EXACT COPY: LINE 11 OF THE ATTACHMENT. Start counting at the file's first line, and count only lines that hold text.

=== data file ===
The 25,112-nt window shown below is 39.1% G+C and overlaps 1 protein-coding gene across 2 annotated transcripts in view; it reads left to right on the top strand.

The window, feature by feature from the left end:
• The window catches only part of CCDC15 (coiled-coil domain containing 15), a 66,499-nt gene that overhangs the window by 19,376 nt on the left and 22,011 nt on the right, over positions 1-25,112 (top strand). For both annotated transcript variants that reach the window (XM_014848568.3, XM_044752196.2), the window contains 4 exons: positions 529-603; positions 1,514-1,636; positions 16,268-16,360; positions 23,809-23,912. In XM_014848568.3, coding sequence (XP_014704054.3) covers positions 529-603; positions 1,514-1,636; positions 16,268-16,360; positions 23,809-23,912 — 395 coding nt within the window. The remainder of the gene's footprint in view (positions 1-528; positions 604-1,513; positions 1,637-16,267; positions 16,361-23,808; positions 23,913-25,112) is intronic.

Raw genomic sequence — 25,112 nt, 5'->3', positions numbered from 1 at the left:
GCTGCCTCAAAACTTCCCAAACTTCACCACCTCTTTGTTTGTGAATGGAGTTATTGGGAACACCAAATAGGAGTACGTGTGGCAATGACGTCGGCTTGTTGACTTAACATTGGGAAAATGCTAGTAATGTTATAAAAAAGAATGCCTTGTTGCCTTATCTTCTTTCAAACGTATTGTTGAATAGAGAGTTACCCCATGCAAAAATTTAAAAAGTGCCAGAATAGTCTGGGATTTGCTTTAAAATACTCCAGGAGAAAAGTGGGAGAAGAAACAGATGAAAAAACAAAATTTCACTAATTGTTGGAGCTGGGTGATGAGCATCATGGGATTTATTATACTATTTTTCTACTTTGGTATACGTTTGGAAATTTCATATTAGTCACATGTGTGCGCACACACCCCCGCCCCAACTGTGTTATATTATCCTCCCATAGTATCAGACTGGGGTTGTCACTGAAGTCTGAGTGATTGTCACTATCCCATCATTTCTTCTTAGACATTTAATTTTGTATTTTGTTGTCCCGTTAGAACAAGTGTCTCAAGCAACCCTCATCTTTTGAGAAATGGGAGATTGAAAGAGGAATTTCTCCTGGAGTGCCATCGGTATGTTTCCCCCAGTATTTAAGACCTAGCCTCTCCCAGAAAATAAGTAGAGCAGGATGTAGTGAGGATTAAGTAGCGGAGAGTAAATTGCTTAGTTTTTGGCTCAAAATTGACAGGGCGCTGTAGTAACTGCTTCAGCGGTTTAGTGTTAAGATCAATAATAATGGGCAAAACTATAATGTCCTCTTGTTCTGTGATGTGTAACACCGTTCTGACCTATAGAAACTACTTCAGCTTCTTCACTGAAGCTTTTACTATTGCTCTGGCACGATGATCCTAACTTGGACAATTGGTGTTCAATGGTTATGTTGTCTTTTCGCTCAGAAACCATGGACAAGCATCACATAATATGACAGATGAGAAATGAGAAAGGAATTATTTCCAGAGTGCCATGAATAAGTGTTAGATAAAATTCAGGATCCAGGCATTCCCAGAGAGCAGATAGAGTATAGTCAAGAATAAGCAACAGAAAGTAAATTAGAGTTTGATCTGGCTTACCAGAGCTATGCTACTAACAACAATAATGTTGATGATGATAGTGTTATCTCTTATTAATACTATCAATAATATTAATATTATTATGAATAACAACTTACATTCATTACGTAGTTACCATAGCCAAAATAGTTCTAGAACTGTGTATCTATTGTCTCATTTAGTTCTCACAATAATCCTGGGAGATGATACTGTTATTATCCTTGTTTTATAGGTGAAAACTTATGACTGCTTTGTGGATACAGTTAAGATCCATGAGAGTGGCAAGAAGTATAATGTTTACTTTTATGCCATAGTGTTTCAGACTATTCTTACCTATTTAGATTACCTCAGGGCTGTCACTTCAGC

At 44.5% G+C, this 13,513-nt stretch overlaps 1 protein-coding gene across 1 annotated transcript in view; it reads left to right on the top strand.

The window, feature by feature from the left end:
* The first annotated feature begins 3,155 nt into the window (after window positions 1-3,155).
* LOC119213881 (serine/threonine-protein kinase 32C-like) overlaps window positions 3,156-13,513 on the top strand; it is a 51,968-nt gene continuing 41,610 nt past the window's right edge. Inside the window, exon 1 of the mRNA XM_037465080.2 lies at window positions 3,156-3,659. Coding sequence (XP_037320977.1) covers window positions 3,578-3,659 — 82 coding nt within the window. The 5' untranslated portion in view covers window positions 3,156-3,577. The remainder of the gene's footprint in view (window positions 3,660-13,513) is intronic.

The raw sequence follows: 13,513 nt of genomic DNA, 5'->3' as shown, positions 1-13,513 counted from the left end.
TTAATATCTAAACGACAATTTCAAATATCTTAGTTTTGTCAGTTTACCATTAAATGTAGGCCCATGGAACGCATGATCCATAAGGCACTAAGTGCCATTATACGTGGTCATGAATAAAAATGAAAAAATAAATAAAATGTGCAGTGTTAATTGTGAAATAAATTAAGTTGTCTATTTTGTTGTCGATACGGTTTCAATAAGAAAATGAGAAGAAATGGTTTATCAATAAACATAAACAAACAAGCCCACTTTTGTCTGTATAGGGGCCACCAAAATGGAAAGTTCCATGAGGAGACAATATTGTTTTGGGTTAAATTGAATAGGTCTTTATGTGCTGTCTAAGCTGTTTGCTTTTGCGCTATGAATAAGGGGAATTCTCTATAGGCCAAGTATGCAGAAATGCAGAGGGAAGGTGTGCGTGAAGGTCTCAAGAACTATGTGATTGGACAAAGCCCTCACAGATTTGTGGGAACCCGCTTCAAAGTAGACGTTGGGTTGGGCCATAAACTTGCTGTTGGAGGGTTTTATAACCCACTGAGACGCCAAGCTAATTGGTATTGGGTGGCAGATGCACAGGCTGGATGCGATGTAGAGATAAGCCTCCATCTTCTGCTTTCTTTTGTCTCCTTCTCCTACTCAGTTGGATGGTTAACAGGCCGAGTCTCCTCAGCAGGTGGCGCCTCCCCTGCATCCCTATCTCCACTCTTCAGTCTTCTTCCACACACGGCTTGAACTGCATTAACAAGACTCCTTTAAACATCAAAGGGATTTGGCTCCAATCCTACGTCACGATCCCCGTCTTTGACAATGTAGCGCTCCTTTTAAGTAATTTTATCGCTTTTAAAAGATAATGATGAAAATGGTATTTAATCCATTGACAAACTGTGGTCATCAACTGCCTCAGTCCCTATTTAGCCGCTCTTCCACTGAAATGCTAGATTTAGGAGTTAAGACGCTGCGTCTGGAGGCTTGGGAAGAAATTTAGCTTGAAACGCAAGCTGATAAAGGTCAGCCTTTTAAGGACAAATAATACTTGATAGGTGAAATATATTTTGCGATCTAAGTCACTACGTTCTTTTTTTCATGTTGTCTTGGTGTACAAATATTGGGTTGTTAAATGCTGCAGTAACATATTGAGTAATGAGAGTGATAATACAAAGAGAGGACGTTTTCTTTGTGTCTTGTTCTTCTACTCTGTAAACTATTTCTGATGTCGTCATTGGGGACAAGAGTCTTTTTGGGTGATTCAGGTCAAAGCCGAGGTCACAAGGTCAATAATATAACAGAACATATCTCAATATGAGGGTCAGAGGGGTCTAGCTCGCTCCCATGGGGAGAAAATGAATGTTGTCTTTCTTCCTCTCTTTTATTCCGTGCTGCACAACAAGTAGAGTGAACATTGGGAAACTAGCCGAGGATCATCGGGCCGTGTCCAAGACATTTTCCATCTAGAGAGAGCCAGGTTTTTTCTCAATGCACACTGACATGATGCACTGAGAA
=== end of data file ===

TTAATATCTAAACGACAATTTCAAATATCTTAGTTTTGTCAGTTTACCATTAAATGTAGGCCCATGGAACGCATGATCCATAAGGCACTAAGTGCCATTATACGTGGTCATGAATAAAAATGAAAAAATAAATAAAATGTGCAGTGTTAATTGTGAAATAAATTAAGTTGTCTATTTTGTTGTCGATACGGTTTCAATAAGAAAATGAGAAGAAATGGTTTATCAATAAACATAAACAAACAAGCCCACTTTTGTCTGTATAGGGGCCACCAAAATGGAAAGTTCCATGAGGAGACAATATTGTTTTGGGTTAAATTGAATAGGTCTTTATGTGCTGTCTAAGCTGTTTGCTTTTGCGCTATGAATAAGGGGAATTCTCTATAGGCCAAGTATGCAGAAATGCAGAGGGAAGGTGTGCGTGAAGGTCTCAAGAACTATGTGATTGGACAAAGCCCTCACAGATTTGTGGGAACCCGCTTCAAAGTAGACGTTGGGTTGGGCCATAAACTTGCTGTTGGAGGGTTTTATAACCCACTGAGACGCCAAGCTAATTGGTATTGGGTGGCAGATGCACAGGCTGGATGCGATGTAGAGATAAGCCTCCATCTTCTGCTTTCTTTTGTCTCCTTCTCCTACTCAGTTGGATGGTTAACAGGCCGAGTCTCCTCAGCAGGTGGCGCCTCCCCTGCATCCCTATCTCCACTCTTCAGTCTTCTTCCACACACGGCTTGAACTGCATTAACAAGACTCCTTTAAACATCAAAGGGATTTGGCTCCAATCCTACGTCACGATCCCCGTCTTTGACAATGTAGCGCTCCTTTTAAGTAATTTTATCGCTTTTAAAAGATAATGATGAAAATGGTATTTAATCCATTGACAAACTGTGGTCATCAACTGCCTCAGTCCCTATTTAGCCGCTCTTCCACTGAAATGCTAGATTTAGGAGTTAAGACGCTGCGTCTGGAGGCTTGGGAAGAAATTTAGCTTGAAACGCAAGCTGATAAAGGTCAGCCTTTTAAGGACAAATAATACTTGATAGGTGAAATATATTTTGCGATCTAAGTCACTACGTTCTTTTTTTCATGTTGTCTTGGTGTACAAATATTGGGTTGTTAAATGCTGCAGTAACATATTGAGTAATGAGAGTGATAATACAAAGAGAGGACGTTTTCTTTGTGTCTTGTTCTTCTACTCTGTAAACTATTTCTGATGTCGTCATTGGGGACAAGAGTCTTTTTGGGTGATTCAGGTCAAAGCCGAGGTCACAAGGTCAATAATATAACAGAACATATCTCAATATGAGGGTCAGAGGGGTCTAGCTCGCTCCCATGGGGAGAAAATGAATGTTGTCTTTCTTCCTCTCTTTTATTCCGTGCTGCACAACAAGTAGAGTGAACATTGGGAAACTAGCCGAGGATCATCGGGCCGTGTCCAAGACATTTTCCATCTAGAGAGAGCCAGGTTTTTTCTCAATGCACACTGACATGATGCACTGAGAA